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The BEEDE Family in Sandwich

By Patricia L. and Arthur M. Heard

"When Daniel Beede set out to survey the grant to the proprietors of the town of Sandwich, King George III was the monarch to whom he owned fealty, and continued so until the representatives for the Province of New Hampshire signed the Declaration of Independence in 1776"

In 1983, Martha J. Fenn presented to the Sandwich Historical Society the results of many years research in the form of a definitive genealogy of the Beede Family. Such a gift adds greatly to the store of knowledge that the Society is accumulating on Sandwich families and is greatly appreciated by all who love our town and the history of its people.

Few families have played a larger role in the history of Sandwich than the Beedes. Daniel Beede was not only the Proprietors’ Agent, but the first surveyor of Sandwich. In 1767 he began to lay out the town in ranges of lots, which he did not actually complete until about 1788 when the proprietors gave him $30 to finish the job. Beede was without doubt the outstanding man in town. He built the mill on Red Hill River that attracted settlers to the area that became Center Sandwich, even though the area around Potash (Little’s) Pond had been the first center of settlement and activity. His own "mansion" was eventually built on the brow of Wentworth Hill across the road from where he and his party of workmen hastily put up a shelter on the day they arrived from Gilmanton. Beede’s family on the farm in Gilmanton continued to send provisions to him until he was able to provide for them from his Sandwich place.

Daniel Beede was trusted as a leader by his neighbors, who, when the town government was organized, chose him as one of the first selectmen, the first town clerk (from 1773 until 1794), and delegate to the provincial Congress at Exeter on the eve of the Revolution. He was commissioned a Justice of the Peace, and as such married many of the early inhabitants of the town. The town sent him as representative to the General Court thirteen times between 1775 and 1795. In the latter year he was named a judge of the Court of Common Pleas for Strafford County, which office he filled for four years, resigning in the year in which he died, age 70.

Judge Beede was the second son of Eli Beede who emigrated from the Isle of Jersey in 1715 at the age of 14 by the expedient of stowing away aboard ship. Discovered, the teenager helped work out his passage by darning the stockings of fellow passengers, according to tradition. Having succeeded in wresting a town from a wilderness, this giant of a man rose to preeminence among the sturdy settlers on the borders of the nation. No impressive monument marks the site of his grave; he is buried beneath a simple fieldstone marker in the little cemetery that is near the site of his original shelter of a generation before.

Judge Beede’s brother Thomas’s son, John Beede, Sr., was a prominent man in Sandwich and had a mill on the brook leading from Barville Pond to Squam Lake. He was associated with Governor John Taylor Gilman, and it is said that they expected to have the center of the town's settlement on their land in the Red Hill-Squam Lake area. However, John Beede, Sr., served on the committee that pushed through the Notch Road which determined, in effect, that the main village in the town would be at Hoit’s Corner or, now, Center Sandwich. James H. "Jim" Beede (1863-1969), popular town treasurer for 33 years, was descended from this line.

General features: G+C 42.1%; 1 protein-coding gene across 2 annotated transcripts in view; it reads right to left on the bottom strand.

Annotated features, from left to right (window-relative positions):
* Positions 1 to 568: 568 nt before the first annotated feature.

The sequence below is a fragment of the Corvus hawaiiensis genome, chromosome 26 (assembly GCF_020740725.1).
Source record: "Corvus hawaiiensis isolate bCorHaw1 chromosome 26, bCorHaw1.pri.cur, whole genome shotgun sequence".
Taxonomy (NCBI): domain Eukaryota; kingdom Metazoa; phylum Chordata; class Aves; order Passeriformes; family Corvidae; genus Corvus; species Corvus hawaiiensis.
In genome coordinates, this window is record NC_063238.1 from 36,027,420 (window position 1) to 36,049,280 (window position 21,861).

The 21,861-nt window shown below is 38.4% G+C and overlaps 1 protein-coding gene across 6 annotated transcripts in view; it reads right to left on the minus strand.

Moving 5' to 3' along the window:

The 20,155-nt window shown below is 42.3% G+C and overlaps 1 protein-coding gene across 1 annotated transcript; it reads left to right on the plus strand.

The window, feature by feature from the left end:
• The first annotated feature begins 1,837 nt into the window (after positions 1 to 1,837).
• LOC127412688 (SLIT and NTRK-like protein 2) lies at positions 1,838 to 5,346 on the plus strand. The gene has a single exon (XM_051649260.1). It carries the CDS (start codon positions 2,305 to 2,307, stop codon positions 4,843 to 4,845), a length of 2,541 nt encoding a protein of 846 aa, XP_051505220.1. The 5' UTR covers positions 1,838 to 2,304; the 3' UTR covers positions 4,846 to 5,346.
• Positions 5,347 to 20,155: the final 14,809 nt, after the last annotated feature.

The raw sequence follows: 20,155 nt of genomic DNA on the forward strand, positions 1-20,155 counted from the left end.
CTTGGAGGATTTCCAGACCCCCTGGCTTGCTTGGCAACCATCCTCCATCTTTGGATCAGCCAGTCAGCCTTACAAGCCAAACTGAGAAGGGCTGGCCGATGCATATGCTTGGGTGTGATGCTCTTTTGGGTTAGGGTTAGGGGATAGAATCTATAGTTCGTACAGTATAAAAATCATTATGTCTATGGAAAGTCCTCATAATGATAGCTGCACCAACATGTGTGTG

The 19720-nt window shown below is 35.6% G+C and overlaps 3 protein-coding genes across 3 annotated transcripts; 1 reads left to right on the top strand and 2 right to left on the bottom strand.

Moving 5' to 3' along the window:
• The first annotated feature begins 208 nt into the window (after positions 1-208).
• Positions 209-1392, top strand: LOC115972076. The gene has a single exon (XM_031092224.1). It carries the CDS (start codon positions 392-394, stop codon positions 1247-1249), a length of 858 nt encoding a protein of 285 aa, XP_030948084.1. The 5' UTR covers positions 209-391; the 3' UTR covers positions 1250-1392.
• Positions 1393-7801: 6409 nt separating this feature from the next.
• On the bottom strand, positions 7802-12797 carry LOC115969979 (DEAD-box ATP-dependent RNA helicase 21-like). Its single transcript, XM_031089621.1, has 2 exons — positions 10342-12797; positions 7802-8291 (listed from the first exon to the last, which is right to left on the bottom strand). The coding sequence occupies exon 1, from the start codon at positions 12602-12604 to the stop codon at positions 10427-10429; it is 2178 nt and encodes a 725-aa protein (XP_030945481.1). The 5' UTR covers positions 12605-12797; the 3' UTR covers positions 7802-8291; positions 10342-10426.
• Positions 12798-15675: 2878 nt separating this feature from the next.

The Beedes may have had the sad distinction of being the first bereaved family in town. In 1775 Daniel Beede was returning to Sandwich from a court session when he was seized with the conviction that his son Elijah was in danger. On going by the northeast end of Squam Lake, he saw men lifting the lifeless body of his son, Elijah, out of the water.

The Beede clan certainly obeyed the Biblical injunction to be fruitful and multiply as can be seen by the number of their descendants. In the Census of 1800, nine Beedes are listed as heads of household, and in the Tax Book of Sandwich for 1840, twenty individuals are listed as taxpayers, i.e., heads of household.

Though Judge Daniel Beede himself never officially joined the Society of Friends (Quakers), many of his family were connected with this sect. Cyrus Beede, the miller, was a prominent Quaker who ultimately gave up his important and lucrative trade to become a full-time preacher. Mehitable Beede Wiggin, another member of the Society of Friends, was known as an outstanding scholar and teacher. She passed on her love of learning to many Sandwich inhabitants, not least to Daniel Greenleaf Beede. This renowned member of the Beede family established the Beede Normal Institute in 1857 in Center Sandwich—a school known in its day as one of the best teacher-training schools in the state.

The Sandwich Historical Society owes a particular debt to the Beede family. In August 1917 Carl G. Beede called a meeting of those interested in the formation of a historical society. Though never wishing to be president, Carl G. Beede and his wife Abbie Roberts Beede immersed themselves in Historical Society activities and did much to preserve and record the early history of the town.


This document was transcribed from a copy of the original and converted to HTML August 14, 1997 by Jack W. Ralph.. The words are the same but references to genealogy charts that accompanied the original manuscript have been omitted.


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